Knee and hip pain, strained and sore back are all too common, especially often following little or no physical activities in winter months. Your body, including muscles, tendons and joints, have to somewhat relearn these movement and positions that are specific to gardening…especially if you don’t work on keeping up with the mobility of your joints necessary for these movement in particular.
Here is a compilation of important things to consider before you return to your beloved gardening without worrying about the aches, pain and soreness the days after.
1.Warming up and stretching is very important.
Gardening involves many varied and at times awkward positions while lifting, pushing, pulling, reaching. Your body is not necessarily used to these new positions and stretching your chest, shoulders, back and legs before you get started can reduce the risk of pain or injury later. I would recommend returning to these 2-3 weeks before you even think of starting to garden. Working on your back and pelvis mobility particularly will be of great help. Each body has specific needs when it comes to mobility and flexibility and knowing/ identifying what your body needs is something a physical therapist can help you with.
Gardening being a physical activity, it is important to make sure you drink enough and stay hydrated. Even more so on these hot summer days and working in direct sunlights for several hours. Water will help you stay cool and is important for normal muscles use. Wearing a hat is a must in summer.
4.Use the right tools and equipment
Using improper/ ill fitting tools leads to repetitive injury like strains. So make sure you use tools or equipment that take the load off you. For example, if you will be spending time on your hands and knees, using knee pads are highly recommended. A sitting stool can also be a good options….but still require that you get up and get out of that position every 20 minutes.
Using a lifting belt, wheeled barrel or cart and ergonomically designed tools sound like common sense for certain tasks…but a reminder never hurts.
Find tools that fit your body, tools that you can grip normally, not through a wide grip: this tends to increase your chance of straining your wrist or your hand. Whenever you can, use tools you can wear like a backpack, or using a strap or use proper extension adapter. Tools with soft grip will also be more gentle on your hands and actually will help make task easier and decrease effort needed.When using power tools, make sure you wear adequate clothes and protection( gloves, google, close toe shoes always!…) and actually know how to use it properly. Traumatic gardening injuries are often involved power tools.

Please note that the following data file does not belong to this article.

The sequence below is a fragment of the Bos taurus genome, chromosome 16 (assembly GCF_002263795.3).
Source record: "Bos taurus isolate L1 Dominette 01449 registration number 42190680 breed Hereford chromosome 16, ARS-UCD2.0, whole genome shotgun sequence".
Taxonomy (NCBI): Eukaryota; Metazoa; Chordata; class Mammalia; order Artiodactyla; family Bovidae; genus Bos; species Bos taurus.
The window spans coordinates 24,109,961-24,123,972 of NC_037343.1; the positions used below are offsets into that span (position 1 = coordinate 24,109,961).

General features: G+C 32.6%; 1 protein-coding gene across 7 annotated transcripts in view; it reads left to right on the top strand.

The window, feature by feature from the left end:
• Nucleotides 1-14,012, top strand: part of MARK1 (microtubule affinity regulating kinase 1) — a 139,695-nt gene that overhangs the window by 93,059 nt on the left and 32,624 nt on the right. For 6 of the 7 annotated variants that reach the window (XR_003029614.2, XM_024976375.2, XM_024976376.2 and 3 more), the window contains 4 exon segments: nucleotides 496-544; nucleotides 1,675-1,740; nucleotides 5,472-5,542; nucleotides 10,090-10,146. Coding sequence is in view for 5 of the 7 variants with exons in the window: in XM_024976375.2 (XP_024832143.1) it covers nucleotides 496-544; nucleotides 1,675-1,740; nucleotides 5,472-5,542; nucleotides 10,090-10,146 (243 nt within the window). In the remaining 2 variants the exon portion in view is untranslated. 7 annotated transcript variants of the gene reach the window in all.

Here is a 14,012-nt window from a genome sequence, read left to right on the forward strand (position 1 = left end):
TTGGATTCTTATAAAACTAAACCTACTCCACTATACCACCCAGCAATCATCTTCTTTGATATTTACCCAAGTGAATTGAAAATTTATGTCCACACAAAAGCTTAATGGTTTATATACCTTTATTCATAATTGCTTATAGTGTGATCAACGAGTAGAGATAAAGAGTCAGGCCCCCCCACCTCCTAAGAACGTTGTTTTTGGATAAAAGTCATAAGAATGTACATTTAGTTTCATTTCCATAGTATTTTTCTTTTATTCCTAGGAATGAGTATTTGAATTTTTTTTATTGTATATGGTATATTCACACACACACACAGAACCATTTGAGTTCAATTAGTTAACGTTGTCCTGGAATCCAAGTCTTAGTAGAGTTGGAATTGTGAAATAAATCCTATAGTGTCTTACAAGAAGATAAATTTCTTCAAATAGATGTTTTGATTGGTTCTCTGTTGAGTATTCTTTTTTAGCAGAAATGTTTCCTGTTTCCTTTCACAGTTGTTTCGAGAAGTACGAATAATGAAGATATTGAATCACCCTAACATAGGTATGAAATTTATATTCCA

Gardening in flip-flops can actually be fairly dangerous as it exposes your toes and skin on top of poorly supporting your feet and ankle. Spraining your ankle while walking on grass or soft surface, and /or stepping in a hole, is also fairly common.
Another thing that will help reduce injury is modifying your garden appearance to make gardening easier- which is not always possible. For example, the use of elevated flower beds will likely the amount of repeated loaded bending you have to do, which reduces the chance of straining your back.
Repeated bending is not a bad thing though….as long as you know how to. Which leads to my next point…
Instead of bending with your back, use your hips and knees. Or what we call hip hinging. This is not complicated but takes practice. You might need a physical therapist to show you how to properly hip hinge. This keeps your spine in a neutral position and instead place the load is placed on your hips, where the strongest muscles in your body are / should be. Also engaging your core will help stabilize your spine and make you feel more supported. Hinging and engaging your core correctly takes practice to learn but makes a world of difference after a day of gardening.
6.Pay attention to what your body is telling you…
Soreness is normal…especially when you return to gardening in the spring and this period of lack of physical activity for many called winter.
Icing a sore area is always the first thing to do…10-15 minutes, using a small barrier( pillow case) between ice and skin to prevent ice burn.If your soreness last unusually long, you could have sustained a injury like a strain muscle or sprained joints. If you noticed tingling, numbness, pain, swelling, skin color change, make sure you address this sooner rather than later. See your doctor, or even better if you suspect a strain muscles/sprained joint, your physical therapist. They will be able to identify your injury and help you right away or refer you to the appropriate medical professional if they cannot help you. Helping you treat and learn how to avoid this injury, including specific exercises, body mechanics, proper hip hinging, and advice you on technique or equipment that applies to you is part of a PT duty.
So here you go, 6 gardening tips that I hope you will find helpful. Don't hesitate to contact us at firstname.lastname@example.org or (425)281-4171 if you have any questions. We offer movement screening sessions which would help find out if your body is ready for gardening, as well as free discovery visit to find out how we can help you avoiding or recovering from injury.
Just click on this link: www.butheauphysio.com/discovery-visit.html
Pierre-Yves Butheau, MPT, CMP has been a physiotherapist for 19 years and has a passion for helping people move better, return from and prevent injuries, as well as improve their function and quality of life. He has a strong interest in addressing the root cause of and treating neuro-musculoskeletal conditions while educating his patients with the knowledge to manage their conditions and prevent recurrence. Pierre also has a niche in treating Bell's palsy and temporomandibular joint dysfunctions.